The flop came down Ah-8c-2s. What a dream flop for Gold, and conversely, a nightmare flop for Cunningham. Wasicka checked, Cunningham bet $1 million, Gold studied for a second and called, and Wasicka folded. By just calling on the flop Gold was attempting to trap Cunningham, and that is an advanced play that I would rate as a good one. On the other hand, I wouldn’t mind seeing Gold make a raise here, of about $1.5 million or so. This would force Cunningham to call if he had an ace, and perhaps move all-in if he had A-K, A-Q, A-8 or A-2. Still, all in all, I like the call more. The perfect play here depends on a successful read of your opponent. I would hope that if I were in Gold’s shoes, that I would sense strength (in which case I would raise it up) or weakness (in which case I would just call).
The 2007 TOC (Tournament of Champions) will undoubtedly be repeated quite a bit on the ESPN family of networks over the next few months. After all, Mike “The mouth” Matusow, Daniel “Kid poker” Negreanu, and WPT (World Poker Tour) announcer and professional player Mike Sexton were the final players left standing — and all are big names in the poker world. Of course, Matusow and Negreanu are always extremely entertaining to watch with their banter, barbs and trash talking. Most importantly, let’s not forget that all three were playing some top-notch no-limit Hold ’em.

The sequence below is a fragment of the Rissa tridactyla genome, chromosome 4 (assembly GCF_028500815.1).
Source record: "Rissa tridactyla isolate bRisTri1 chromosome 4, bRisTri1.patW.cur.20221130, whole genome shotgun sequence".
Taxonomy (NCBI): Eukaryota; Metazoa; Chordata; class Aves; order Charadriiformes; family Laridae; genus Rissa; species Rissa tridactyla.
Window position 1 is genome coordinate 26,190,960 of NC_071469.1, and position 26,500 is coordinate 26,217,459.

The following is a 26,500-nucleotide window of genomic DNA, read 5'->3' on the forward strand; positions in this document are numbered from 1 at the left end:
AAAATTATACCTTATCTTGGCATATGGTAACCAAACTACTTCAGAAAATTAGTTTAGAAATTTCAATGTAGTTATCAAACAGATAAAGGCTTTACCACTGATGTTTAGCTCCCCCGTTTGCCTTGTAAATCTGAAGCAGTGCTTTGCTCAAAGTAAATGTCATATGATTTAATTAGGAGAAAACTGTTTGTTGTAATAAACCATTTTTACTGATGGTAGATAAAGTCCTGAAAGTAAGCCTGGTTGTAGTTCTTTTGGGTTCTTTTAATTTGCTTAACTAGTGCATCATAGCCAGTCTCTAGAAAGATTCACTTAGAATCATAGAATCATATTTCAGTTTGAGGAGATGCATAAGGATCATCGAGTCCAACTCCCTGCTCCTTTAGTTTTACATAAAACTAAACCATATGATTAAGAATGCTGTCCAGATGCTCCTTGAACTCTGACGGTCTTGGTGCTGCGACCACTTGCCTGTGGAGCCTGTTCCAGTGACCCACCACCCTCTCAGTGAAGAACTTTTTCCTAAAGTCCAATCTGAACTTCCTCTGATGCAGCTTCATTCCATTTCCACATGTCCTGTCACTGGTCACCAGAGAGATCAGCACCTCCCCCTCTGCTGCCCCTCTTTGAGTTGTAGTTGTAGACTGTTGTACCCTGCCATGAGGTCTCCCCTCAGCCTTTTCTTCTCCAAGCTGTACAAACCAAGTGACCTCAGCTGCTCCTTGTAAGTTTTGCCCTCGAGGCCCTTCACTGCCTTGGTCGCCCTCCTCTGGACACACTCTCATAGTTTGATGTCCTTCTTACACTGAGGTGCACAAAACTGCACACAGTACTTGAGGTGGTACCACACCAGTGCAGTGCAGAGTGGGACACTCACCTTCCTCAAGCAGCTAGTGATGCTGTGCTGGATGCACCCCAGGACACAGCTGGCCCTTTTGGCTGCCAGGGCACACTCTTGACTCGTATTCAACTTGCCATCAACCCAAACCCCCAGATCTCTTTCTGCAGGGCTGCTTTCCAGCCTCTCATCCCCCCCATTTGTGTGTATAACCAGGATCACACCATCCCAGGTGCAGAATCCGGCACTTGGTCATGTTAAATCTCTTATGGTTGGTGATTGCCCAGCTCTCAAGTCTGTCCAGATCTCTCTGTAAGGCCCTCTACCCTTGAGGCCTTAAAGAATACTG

A lot was made of the fact that Sexton has improved his game by watching the hole cards from every WPT event over the last four years, and I do believe that that was a big factor in his win. I know that it always helps my game when I observe the hole cards in the poker tournaments where I commentate, including “Celebrity Poker Showdown” (Bravo). The celebrity players may not have been the best, but it was still educational for me. (I noticed that the celebrities bet way too much when they had a strong hand.) In fact, even as I watched the TOC on television this week, I was picking up things.